Five ways to crack high ISO
What do you do when flash isn’t an option, you can’t use a tripod and your shutter speeds are in danger of dropping too low? The answer is, of course, you increase your ISO. But as we all know, there’s a direct connection between ISO and noisy images and as a general rule it makes sense to keep the ISO at the lower end of the scale.
I’ve met a few photographers who have taken this advice a little too far and will doggedly stick to ISO 400 and below. I’ve also met photographers who have never, ever used ISO 800 and would faint at the thought of ISO 6400.
If that sounds like you, read on.
Try it for yourself
Don’t believe what you’ve been told by your mates, read on the internet or just assumed to be true. If you’ve not tried shooting at your camera’s highest ISO then make the effort to do just that and examine the results. Although the noise at top ISO setting is likely to be pretty ropey, taking the same shot one ISO stop less (half the ISO number) may well produce surprisingly good results.
Shoot in RAW
Whilst shooting in RAW and editing in Photoshop’s Adobe Camera RAW will ignore the in camera reduce noise feature, the RAW processor in Photoshop is superb at handling noise and keeping it under control. Take a look at the Detail tab and crank up the luminance noise reduction for best results… as seen here.
Nail the exposure
There’s a train of thought that says you can use a lower ISO if you deliberately underexpose the image and pull it back in post processing. That’s great idea at lower ISO’s but it’s a bad idea at high ISO’s. Altering the exposure in Photoshop will always drag out noise from any photo and lightening shadows makes the problem even worse. The higher the ISO used, the more noise you’ll see.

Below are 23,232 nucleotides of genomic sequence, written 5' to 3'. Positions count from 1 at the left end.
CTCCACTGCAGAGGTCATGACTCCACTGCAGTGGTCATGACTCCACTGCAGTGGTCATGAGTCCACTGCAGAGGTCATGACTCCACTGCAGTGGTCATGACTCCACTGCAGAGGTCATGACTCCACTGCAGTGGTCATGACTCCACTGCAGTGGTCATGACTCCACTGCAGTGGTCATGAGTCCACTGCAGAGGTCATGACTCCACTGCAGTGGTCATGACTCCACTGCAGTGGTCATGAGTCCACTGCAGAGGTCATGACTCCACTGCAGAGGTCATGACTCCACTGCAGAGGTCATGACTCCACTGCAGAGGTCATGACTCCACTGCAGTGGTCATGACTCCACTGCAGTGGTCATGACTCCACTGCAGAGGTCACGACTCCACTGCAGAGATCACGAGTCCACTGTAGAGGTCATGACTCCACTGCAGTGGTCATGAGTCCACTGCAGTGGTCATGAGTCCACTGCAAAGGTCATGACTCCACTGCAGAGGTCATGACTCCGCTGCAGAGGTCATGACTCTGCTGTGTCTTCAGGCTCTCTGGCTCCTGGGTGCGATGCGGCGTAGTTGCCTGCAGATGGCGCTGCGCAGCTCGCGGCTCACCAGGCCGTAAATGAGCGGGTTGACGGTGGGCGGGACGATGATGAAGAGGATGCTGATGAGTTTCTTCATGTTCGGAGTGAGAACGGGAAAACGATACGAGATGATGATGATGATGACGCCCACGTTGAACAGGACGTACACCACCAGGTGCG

Bottom line: A perfectly exposed high ISO image will have less noise then a badly exposed, low ISO photo rescued in Photoshop
If all else fails and you have a shed load of noise in your photos then my secret tip is to dump the colour and switch to black and white. Back in the days of film, if you wanted high ISO you used mono film stock and despite all the leaps in technology we’ve made in the last 15 years mono images is still the best way to hide noise in plain sight.
Learn to love noise
It’s easy to get carried away with noise reduction to the point where you can loose sight of the bigger picture… quite literally.
Ask yourself the question. Would you prefer your photos to have noise or would you prefer them to be ruined buy either camera shake or over processing in Photoshop? Suddenly a bit of noise in your photos seems like a fair trade off.